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Picking Up The Pieces Of The Georgian War Memorial Tragedy

Only a pile of rubble exists where this war memorial once stood in Kutaisi.

Only a pile of rubble exists where this war memorial once stood in Kutaisi.

If the story of Georgia's destroyed Glory Memorial began as a tragedy, it is ending as farce.

Today, Moscow Mayor Yury Luzhkov picked up on Vladimir Putin's wily proposal that the Soviet-era Kutaisi monument -- razed, with tragic consequences, by order of Georgian President Mikheil Saakashvili -- be rebuilt in a more appreciative city.

Like Moscow!

Luzkhov said the 46-meter concrete-and-bronze arch, which honors the 300,000 Georgian victims of World War II, will be replicated in the Russian capital's Poklonnaya Gora war memorial complex.

Georgian sculptor Merab Berdzenishvili, the 82-year-old creator of the Glory Memorial, says he has kept no sketches of his design, and has declined to comment on the Russian initiative.

But a little thing like missing sketches isn't likely to stand in the way of a mischievous Putin plan.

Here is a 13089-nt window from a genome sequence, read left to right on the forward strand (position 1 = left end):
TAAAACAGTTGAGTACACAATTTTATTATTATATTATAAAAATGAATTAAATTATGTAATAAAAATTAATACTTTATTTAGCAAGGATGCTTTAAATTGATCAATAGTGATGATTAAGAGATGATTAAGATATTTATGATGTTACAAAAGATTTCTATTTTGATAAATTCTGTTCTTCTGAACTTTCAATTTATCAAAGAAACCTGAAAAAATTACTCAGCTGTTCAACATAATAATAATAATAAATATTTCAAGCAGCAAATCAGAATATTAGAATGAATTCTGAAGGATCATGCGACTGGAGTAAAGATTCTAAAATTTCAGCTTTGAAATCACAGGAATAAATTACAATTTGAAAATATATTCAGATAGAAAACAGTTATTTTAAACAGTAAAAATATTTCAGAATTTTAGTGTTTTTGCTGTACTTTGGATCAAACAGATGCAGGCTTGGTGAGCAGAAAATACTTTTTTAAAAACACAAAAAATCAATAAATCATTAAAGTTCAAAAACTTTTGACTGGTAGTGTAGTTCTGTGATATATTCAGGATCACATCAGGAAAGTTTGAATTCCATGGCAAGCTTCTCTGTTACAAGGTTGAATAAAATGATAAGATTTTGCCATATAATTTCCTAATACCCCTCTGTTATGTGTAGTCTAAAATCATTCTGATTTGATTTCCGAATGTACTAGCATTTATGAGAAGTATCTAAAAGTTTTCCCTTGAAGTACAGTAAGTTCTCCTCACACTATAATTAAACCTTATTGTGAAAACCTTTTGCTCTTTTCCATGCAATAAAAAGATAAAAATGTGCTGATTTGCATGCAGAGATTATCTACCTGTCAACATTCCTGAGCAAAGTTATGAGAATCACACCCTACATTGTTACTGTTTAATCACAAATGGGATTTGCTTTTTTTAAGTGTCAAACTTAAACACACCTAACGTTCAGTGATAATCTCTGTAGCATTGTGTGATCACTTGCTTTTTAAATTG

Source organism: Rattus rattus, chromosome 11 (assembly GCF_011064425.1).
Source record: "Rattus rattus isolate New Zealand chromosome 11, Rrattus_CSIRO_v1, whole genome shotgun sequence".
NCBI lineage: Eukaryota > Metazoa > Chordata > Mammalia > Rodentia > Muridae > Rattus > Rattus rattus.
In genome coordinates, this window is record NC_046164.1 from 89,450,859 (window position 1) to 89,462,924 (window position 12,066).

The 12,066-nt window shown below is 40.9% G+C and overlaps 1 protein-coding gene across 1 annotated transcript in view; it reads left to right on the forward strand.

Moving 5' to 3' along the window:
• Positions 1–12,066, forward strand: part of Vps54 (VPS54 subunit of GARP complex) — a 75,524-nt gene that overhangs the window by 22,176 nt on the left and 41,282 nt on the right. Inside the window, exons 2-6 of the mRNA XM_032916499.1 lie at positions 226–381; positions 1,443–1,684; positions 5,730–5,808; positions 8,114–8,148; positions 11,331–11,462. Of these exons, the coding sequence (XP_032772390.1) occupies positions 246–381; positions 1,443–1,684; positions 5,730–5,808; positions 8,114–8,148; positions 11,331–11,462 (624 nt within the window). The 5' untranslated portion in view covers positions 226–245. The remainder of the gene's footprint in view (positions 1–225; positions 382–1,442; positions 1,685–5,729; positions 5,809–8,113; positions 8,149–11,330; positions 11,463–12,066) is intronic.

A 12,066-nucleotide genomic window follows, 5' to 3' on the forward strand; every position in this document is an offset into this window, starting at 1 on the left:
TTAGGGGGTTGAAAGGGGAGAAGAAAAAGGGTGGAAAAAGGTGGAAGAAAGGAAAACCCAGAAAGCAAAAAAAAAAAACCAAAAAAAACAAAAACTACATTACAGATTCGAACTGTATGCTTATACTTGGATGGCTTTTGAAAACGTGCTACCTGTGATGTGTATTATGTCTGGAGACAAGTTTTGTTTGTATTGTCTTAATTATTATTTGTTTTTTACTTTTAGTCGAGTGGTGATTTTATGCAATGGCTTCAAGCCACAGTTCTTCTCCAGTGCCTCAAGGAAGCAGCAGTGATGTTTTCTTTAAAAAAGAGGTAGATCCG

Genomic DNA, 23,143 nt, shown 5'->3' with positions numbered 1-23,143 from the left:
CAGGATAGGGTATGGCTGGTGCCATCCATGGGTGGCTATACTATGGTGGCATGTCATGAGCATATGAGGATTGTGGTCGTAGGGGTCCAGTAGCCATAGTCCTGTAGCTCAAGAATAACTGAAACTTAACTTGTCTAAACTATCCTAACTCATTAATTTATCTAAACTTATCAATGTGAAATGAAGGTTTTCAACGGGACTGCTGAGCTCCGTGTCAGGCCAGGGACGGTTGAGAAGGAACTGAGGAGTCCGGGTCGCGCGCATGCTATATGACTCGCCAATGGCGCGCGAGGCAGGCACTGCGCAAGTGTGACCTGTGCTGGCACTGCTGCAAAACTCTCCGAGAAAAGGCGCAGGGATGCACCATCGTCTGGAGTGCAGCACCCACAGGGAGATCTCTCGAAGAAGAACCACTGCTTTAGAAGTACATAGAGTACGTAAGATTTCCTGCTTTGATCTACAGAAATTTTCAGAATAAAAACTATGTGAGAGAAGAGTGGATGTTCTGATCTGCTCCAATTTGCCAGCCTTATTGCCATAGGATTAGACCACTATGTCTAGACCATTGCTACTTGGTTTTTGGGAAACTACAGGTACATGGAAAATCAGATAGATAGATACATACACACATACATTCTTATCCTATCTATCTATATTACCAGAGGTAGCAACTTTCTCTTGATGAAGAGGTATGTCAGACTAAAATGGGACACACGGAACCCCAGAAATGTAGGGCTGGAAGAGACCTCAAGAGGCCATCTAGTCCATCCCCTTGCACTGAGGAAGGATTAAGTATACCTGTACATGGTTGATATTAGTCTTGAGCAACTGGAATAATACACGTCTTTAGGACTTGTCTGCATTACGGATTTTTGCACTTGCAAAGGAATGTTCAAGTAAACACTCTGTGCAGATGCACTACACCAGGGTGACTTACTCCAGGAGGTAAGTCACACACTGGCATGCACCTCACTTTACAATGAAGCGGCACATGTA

Georgia's anti-Saakashvili camp appears to have come on board as well, with opposition leader Zurab Noghaideli traveling today to Moscow for talks with Putin expected to touch on the monument issue.

All that remains is to build it.

Now, if only Luzkhov knew a good place to go for concrete...

-- Daisy Sindelar

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Written by RFE/RL editors and correspondents, Transmission serves up news, comment, and the odd silly dictator story. While our primary concern is with foreign policy, Transmission is also a place for the ideas -- some serious, some irreverent -- that bubble up from our bureaus. The name recognizes RFE/RL's role as a surrogate broadcaster to places without free media. You can write us at

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